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Comment Re: 6 launches isn't complex (Score 1) 212

Actually, a number of things wrong there. First, lets say that you use a bigelow 330 unit to travel to the moon. It could be launched on an FH for 150 M. Then you have supplies for 6 ppl to last say 6-12 months. That would fit in a unit that could be attached to the ba's front. That is 1 FH launch. Now, add a tug with fuel which 1 FH can do. Finally, you send up a crew of 6 in an f9 and dragon. Now, you are ready to go to the moon with 4 cheap launches. And that is exactly how it will be done.

Comment You are kidding. Right? (Score 1) 212

Ussr launched it quickly when they found out that America was getting ready to put vangard into space. In fact, sputnik was put together in just several months and that is why it had nothing scientific except for a transmitter. In fact, that was much of how the Soviet space program was done . fast and sloppy. That is why when America announced our lunar program, it was already on its way.

Comment Re: "Advanced battery technology" is a flashlight (Score 1) 196

Larger cells mean inability to control the heat which is what really destroys the cells. In addition, with high parallelism, they are able to deliver a great deal more amps as well as charge much faster. IOW, the use of massive cells was an intelligent choice, not one forced on them. In addition, the wrappers are not the same as what goes into your laptop.

Comment Re: Sakura Battery (Score 1) 196

Uhm. Humm. Have you wondered why Tesla has the ability to do a supercharger and not ruin their batteries? Or why their batteries will outlast others? Or why they have such amazing performance? It is because they choose to go with small batteries. It was not forced on them. They wanted high parallelism in the batteries.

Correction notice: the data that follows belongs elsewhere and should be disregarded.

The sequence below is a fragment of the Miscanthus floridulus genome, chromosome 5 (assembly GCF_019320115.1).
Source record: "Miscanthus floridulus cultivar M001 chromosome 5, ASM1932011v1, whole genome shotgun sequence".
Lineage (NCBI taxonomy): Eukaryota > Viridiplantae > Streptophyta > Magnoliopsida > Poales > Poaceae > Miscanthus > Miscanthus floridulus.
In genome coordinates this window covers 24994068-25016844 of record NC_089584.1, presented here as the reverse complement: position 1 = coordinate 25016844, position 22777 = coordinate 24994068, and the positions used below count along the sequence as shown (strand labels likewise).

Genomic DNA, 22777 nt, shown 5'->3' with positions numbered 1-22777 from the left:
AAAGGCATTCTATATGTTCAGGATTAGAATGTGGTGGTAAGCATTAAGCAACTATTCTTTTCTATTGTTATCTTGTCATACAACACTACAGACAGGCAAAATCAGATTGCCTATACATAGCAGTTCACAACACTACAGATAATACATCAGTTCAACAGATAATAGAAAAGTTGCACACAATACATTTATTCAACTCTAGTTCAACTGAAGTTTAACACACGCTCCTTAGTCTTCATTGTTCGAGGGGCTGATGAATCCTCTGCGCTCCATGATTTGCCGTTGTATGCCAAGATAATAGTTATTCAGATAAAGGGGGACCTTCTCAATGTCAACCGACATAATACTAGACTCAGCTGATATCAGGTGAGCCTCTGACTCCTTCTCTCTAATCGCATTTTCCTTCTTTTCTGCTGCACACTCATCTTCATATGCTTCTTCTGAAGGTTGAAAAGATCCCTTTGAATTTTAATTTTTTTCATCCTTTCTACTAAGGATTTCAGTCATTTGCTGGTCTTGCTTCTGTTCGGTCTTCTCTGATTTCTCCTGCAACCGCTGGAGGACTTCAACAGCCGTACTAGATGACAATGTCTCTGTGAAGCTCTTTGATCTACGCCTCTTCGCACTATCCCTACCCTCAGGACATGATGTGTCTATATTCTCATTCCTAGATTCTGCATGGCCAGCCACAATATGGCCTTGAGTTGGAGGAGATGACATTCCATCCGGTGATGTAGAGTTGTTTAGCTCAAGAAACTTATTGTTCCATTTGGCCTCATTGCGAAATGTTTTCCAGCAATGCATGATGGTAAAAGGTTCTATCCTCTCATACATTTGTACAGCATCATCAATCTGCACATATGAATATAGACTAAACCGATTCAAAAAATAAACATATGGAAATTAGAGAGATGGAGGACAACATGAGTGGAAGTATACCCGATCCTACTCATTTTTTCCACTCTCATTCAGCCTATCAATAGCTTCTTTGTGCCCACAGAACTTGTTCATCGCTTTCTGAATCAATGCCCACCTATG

HTTP/2.0 Opens Every New Connection It Makes With the Word 'PRISM' ( 189

An anonymous reader writes: British programmer and writer John Graham-Cumming has spotted what appears to be a 'code-protest' in the next generation of the hypertext protocol. Each new connection forged by the HTTP/2.0 protocol spells out the word 'PRISM' obliquely, though the word itself is obscured to the casual observer by coded returns and line-breaks. Work on the hidden message in HTTP/2.0 seems to date back to nine days after the Snowden revelations broke, with the final commit completed by July of 2013. In July 2013 one of the protocol's architects appealed to the development group to reconsider design principles in the light of the revelations about the NSA's worldwide surveillance program.

Comment Re:Wildly expensive (Score 1) 102

Joel covered this in one of the updates. You're failing to account for the campaign fees collected by Kickstarter, credit card processing fees, and the cost of the rewards being offered.

See here:

"At the end of the day, our goal is to make each feature-length episode of MST3K for around $250,000... And remember: that $250K isn't just to hire our writers, cast and crew, or rent equipment and space. It also includes the cost of LICENSING MOVIE RIGHTS, and that can get pretty expensive."

Comment The way off this rock... (Score 1) 354

is powered by nukes. We could potentially get to Mars or maybe the asteroid belt without them, but much beyond that we're going to need them. All the probes we've slung away have been nukes (RTGs, but still atomic not chemical nor solar). Getting to another star system is going to absolutely mandate nukes.

It is easier to change the specification to fit the program than vice versa.